They grew tired of the dark and decided to move out.
The members of the first expedition didn’t survive. They didn’t know how to catch food in the outside bright world. A few members were able to report back, but died shortly after.
They needed an adaptation strategy.
They thought of different possibilities, but it was no use. All they knew was to glow and grow.
Glow a beautiful light to attract prey and grow webs to catch them.
But how to do that on a world already full of light?
To see more entries inspired by the picture, click the blue frog below:
When looking closely at the picture, seeing that each tube had different sizes, the image came to my mind of the glowworms that exist in the depths of some caves in Australia, and decided to write about them.
Three genera of fungus gnats are bioluminescent, and known as “glowworms” in their larval stage. They produce a blue-green light. The larvae spin sticky webs to catch food. They are found in caves, overhangs, rock cavities, and other sheltered, wet areas. They are usually classified under the family Keroplatidae, but this is not universally accepted and some authors place them under Mycetophilidae instead. Despite the similarities in function and appearance, the bioluminescent systems of the three genera are not homologous and are believed to have evolved separately.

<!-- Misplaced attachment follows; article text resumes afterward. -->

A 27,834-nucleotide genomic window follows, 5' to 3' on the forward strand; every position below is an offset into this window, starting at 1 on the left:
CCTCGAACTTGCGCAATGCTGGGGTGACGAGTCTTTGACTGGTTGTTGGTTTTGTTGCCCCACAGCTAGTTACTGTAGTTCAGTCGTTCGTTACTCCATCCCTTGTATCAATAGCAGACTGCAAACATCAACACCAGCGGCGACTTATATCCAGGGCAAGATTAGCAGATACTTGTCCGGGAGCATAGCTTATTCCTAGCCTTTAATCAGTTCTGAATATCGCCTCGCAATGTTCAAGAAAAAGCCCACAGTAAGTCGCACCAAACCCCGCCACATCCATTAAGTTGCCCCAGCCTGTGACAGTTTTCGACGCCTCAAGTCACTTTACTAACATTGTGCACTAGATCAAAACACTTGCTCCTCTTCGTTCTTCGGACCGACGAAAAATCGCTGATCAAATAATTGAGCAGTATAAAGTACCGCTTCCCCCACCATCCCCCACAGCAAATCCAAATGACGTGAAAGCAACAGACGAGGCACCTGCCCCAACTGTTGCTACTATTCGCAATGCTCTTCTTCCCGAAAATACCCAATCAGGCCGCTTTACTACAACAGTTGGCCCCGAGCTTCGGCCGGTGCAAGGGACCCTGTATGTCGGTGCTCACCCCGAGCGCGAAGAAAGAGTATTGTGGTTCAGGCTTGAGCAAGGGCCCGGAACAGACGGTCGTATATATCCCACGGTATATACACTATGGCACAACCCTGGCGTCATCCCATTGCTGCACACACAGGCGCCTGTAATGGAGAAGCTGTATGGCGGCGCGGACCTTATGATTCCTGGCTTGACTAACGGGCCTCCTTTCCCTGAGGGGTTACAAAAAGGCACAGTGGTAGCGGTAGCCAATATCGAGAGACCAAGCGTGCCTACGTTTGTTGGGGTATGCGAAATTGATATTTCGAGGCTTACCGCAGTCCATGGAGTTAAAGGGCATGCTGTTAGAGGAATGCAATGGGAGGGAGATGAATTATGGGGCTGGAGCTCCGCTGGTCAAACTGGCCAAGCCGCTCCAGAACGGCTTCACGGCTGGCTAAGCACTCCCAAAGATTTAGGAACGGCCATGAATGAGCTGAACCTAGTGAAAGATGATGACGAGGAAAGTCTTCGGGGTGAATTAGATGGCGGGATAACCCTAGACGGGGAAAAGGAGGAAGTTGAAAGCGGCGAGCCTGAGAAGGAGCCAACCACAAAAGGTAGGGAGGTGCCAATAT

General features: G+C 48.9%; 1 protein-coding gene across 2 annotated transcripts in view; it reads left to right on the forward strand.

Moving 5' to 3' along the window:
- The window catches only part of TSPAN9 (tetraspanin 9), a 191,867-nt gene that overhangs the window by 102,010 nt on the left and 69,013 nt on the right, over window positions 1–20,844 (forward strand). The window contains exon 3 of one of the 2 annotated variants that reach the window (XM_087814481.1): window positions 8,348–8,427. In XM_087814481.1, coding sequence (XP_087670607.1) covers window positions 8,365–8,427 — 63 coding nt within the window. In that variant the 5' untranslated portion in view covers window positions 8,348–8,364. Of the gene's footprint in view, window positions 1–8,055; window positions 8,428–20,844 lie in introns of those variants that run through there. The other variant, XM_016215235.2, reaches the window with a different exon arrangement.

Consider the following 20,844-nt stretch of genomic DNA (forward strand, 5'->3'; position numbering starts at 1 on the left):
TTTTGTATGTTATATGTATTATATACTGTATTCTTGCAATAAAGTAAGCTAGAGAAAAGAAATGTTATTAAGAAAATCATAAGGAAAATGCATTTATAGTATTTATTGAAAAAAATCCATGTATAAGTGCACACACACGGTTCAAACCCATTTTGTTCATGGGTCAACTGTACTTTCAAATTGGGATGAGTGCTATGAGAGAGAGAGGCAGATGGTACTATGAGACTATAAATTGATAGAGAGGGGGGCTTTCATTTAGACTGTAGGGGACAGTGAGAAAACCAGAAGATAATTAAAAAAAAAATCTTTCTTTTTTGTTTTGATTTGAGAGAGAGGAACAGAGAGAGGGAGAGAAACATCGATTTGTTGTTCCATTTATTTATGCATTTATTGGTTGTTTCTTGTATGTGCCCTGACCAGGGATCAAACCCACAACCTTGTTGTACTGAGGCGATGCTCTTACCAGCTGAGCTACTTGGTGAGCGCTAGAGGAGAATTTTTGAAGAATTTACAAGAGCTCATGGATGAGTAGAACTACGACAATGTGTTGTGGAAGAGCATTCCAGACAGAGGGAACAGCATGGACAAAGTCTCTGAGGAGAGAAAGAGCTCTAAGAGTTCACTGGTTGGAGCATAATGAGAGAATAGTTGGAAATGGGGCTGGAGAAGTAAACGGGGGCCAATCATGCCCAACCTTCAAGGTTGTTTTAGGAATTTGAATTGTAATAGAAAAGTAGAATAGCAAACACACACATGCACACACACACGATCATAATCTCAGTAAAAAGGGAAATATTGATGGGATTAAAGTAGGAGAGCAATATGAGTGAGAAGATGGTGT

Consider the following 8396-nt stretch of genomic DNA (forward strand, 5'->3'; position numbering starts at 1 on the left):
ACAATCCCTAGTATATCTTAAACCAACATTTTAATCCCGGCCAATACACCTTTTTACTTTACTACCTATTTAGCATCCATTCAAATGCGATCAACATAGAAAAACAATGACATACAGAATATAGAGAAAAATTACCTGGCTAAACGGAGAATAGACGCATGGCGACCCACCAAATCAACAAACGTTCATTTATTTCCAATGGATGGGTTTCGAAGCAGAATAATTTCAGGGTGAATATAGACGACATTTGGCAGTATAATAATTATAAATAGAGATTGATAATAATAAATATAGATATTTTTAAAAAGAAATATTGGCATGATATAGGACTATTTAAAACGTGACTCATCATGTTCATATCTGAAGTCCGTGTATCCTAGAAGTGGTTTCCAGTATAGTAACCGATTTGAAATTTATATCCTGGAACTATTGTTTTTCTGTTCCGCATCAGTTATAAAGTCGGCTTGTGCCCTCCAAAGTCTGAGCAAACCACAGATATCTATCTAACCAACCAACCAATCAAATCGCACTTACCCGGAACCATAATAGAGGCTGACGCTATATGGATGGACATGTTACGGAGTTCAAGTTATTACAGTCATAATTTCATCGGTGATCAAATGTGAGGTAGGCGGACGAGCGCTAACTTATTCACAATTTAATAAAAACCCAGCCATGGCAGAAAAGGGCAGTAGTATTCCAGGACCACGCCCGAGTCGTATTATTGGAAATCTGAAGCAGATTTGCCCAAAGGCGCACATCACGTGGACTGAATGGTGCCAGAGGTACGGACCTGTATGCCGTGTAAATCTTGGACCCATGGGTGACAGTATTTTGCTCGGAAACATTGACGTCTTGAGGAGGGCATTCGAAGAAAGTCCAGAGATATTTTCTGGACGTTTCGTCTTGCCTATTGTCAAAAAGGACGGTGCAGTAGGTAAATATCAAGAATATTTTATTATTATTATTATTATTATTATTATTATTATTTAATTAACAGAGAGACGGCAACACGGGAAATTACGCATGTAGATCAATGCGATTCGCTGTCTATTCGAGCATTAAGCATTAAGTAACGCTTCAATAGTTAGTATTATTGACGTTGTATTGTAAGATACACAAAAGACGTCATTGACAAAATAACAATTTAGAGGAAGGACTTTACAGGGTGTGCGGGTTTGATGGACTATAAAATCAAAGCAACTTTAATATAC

Genus Arachnocampa – around five species found only in New Zealand and Australia. The most well-known member of the genus is the New Zealand glowworm, Arachnocampa luminosa. The larvae are predatory and use their lights to lure prey into their webs.
Genus Orfelia – sometimes known as “dismalites”. Contains a single species, Orfelia fultoni, found only in North America. Like Arachnocampa spp., their larvae are predatory and use their lights to attract prey.
Genus Keroplatus, – found in Eurasia. Unlike Arachnocampa and Orfelia, the larvae of Keroplatus feed on fungi spores.Their bioluminescence is believed to have no function and is vestigial.
Since she was a little child, she enjoyed feeling the wind hit her face. Any breeze or stronger wind, she’d run outside, stretch her arms and open up her chest in order to feel the moving air touching her skin, making her hair dance, cleansing her.
Then one day, out of a sudden she realized she couldn’t feel it anymore. How this could be happening?
She decided to put up wind mills, and turbines, and chimes. She was desperate, so she kept adding stuff in her backyard that could help her feel the wind again.
She could see it now. And hear it too. But still no feeling it on her face.
One day, a hurricane came. She didn’t think twice. As soon as the deadly winds hit her house, she went outside and spread her arms again to receive it. She floated away, flying freely and happily for finally being able to feel the wind again.
No one ever saw her again, but now every time the wind picks up speed she’s remembered as the wind girl, and her tale is told while people snuggle safely inside.